MIT scientists developed a key experiment to investigate human visual orientation in weightlessness as part of the Neurolab mission aboard space shuttle Columbia. The mission was launched from the Kennedy Space Center on April 17 and landed May 3.
The investigation focused on how astronauts utilize vision, the vestibular organs for the inner ear and pressure cues to determine their own orientation relative to their surroundings. The results are expected to offer important advances in the prevention of disorientation in astronauts, and in the diagnosis and rehabilitation of balance disorders which may affect millions of Earth-bound Americans. The mission is scheduled to fly again on the space station in late 1999.
The principal investigator for the "Role of Visual Cues in Spatial Orientation" experiment is Dr. Charles M. Oman, director of the Man Vehicle Laboratory in the Department of Aeronautics and Astronautics. Co-investigators are Professor Ian Howard of York University and Ted Carpenter-Smith, a former MIT colleague who is now with Andersen Consulting. Other MIT participants include Andy Beall, a sponsored research technical staff member in the Center for Space Research; research scientist Alan Natapoff; graduate students Christine Tovee and Bill Hutchison; and Hilda Gutierrez, a sophomore in mechanical engineering.
The experiment uses the Virtual Environment Generator (VEG), a head-mounted, computer-driven virtual reality display developed at NASA's Johnson Space Center. The VEG system includes a 3D graphics workstation, a helmet-mounted display that provides a wide field of view, and a head tracker that measures movement of the head and a joystick.
The system can be used in either a free-floating mode or with a constant-force spring harness to create downward tactile restraint cues to shoulders and hips.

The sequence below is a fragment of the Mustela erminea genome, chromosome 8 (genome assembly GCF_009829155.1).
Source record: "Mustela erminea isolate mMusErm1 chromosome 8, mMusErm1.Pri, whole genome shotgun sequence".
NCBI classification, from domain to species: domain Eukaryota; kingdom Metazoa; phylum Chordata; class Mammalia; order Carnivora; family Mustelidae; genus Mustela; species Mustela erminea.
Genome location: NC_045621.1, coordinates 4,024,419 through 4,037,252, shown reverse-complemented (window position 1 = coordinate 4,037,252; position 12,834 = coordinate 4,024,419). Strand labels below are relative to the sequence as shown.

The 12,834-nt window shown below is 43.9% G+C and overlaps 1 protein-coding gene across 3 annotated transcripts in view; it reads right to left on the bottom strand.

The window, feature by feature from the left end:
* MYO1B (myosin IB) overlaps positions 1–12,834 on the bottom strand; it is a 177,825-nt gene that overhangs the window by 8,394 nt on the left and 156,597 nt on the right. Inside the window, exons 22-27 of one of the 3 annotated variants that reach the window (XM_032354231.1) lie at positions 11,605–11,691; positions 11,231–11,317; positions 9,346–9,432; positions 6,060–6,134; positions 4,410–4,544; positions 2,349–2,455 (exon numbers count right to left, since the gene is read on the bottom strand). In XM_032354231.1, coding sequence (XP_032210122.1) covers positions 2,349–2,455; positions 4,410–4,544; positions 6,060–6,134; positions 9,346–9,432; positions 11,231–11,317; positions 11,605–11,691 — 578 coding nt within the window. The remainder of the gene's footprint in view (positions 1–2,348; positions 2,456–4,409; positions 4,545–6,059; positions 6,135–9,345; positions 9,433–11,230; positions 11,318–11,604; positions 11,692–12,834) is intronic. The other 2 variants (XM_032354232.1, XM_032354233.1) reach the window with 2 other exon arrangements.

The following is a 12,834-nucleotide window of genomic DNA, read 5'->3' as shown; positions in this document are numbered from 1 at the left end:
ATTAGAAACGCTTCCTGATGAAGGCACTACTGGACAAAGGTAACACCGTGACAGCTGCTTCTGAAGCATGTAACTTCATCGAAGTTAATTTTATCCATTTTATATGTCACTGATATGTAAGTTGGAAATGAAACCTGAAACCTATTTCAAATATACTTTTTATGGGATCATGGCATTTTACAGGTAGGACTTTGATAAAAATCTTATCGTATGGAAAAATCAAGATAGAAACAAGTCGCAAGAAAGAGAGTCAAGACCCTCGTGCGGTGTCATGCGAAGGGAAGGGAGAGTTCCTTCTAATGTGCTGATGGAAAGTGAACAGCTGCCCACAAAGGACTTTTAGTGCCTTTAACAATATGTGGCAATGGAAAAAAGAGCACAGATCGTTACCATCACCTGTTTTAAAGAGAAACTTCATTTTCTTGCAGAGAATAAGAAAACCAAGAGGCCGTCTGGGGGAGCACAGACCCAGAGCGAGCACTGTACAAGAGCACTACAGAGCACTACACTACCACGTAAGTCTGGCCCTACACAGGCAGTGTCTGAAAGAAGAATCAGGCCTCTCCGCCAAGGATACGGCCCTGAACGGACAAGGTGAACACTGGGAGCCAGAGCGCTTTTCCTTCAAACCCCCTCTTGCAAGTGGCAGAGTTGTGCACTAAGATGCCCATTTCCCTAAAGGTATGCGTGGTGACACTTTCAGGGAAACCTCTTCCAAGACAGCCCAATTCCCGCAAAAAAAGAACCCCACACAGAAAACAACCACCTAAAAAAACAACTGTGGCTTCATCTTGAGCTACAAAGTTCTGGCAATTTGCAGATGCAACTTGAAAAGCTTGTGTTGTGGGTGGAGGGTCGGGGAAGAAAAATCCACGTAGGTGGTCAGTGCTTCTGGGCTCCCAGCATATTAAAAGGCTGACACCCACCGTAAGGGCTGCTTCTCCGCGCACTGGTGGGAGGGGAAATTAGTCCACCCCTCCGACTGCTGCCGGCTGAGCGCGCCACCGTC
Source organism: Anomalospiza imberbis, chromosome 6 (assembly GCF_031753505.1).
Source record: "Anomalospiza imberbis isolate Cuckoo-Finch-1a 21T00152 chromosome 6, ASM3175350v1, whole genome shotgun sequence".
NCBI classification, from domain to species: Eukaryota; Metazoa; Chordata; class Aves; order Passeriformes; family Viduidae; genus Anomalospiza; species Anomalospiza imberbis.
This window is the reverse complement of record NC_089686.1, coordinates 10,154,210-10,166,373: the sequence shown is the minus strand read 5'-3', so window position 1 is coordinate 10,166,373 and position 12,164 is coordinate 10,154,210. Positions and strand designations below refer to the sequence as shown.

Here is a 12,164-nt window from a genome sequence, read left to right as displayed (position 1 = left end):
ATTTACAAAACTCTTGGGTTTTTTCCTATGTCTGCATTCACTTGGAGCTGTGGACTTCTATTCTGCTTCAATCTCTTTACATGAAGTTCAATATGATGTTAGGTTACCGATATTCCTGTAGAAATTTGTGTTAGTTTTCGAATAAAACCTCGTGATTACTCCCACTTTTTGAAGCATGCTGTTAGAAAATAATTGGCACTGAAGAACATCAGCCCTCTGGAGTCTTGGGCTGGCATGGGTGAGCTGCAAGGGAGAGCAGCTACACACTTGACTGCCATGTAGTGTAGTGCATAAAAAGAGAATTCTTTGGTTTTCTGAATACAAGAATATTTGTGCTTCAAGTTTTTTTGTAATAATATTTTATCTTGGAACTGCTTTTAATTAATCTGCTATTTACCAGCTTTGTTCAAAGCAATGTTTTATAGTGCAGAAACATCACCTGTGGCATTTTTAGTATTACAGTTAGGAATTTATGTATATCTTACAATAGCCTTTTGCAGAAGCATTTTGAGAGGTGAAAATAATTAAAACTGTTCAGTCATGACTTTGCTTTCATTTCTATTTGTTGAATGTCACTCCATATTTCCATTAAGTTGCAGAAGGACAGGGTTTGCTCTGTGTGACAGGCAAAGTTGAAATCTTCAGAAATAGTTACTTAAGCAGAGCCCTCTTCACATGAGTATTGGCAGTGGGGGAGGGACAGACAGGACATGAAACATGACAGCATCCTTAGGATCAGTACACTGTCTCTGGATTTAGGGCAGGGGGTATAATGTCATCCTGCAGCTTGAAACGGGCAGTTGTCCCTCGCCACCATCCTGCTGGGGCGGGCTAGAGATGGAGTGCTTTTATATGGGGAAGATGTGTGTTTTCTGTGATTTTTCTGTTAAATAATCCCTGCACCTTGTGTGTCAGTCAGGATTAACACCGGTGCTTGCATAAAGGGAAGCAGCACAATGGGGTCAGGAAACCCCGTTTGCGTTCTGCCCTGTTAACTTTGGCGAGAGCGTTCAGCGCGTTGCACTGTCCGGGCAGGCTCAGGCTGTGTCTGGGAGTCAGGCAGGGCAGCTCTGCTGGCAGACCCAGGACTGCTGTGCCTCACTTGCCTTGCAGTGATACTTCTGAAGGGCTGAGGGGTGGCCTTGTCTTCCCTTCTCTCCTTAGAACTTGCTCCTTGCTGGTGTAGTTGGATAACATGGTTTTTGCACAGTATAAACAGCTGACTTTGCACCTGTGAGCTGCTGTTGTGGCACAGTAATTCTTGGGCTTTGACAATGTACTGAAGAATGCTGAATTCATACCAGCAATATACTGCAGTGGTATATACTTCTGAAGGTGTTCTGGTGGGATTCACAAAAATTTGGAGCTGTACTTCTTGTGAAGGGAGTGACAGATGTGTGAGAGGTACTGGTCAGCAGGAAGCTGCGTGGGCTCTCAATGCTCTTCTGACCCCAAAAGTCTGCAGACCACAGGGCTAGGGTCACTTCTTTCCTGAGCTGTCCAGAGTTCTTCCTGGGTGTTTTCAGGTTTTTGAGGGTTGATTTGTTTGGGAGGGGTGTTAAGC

"On Neurolab, we will be using immersive virtual reality (VR) techniques in space for the first time," Dr. Oman said. "The VR helmet gives us complete control of the visual stimulus."
Three separate investigations will be performed. The first will investigate how the content of the visual scene and its symmetry influence the subject's perception of up or down. The second will determine how a moving visual scene produces the feeling of self-motion.
The third will study how the perception of a given "down" direction alters the subject's ability to recognize complex figures and interpret shading. All three experiments were performed with the astronauts free-floating and then restrained to provide an artificial "down" direction as a reference perspective.
Dr. Oman said the sustained weightless environment of Neurolab "provides a truly unique opportunity" to understand the interaction between visual and gravity cues in the spatial orientation of human beings.
One part of the experiment had its origins in pioneering work performed on four earlier Spacelab missions under the direction of Professor Larry R. Young, the Apollo Program Professor of Astronautics and director of the National Space Biomedical Research Institute. These experiments involved the use of a mechanically rotating dome which created the illusion of self-motion in the opposite direction. The Virtual Environment Generator employed in Neurolab offers much more advanced capabilities to render complex scenes, including linear motion, and provides an important new tool for studying spatial orientation in space flight.
NASA is giving serious consideration to reflying the Neurolab mission in August due to a potential opening in the space shuttle launch manifest caused by delays in the launch of the International Space Station and the Advanced X-Ray Astrophysics Facility.
Additional information on the experiment can be found on NASA's Neurolab home page and a web site on Professor Oman's research.
(John Tylko, SB '79 in aeronautics and astronautics, is a special correspondent for MIT Tech Talk.)
A version of this article appeared in MIT Tech Talk on May 6, 1998.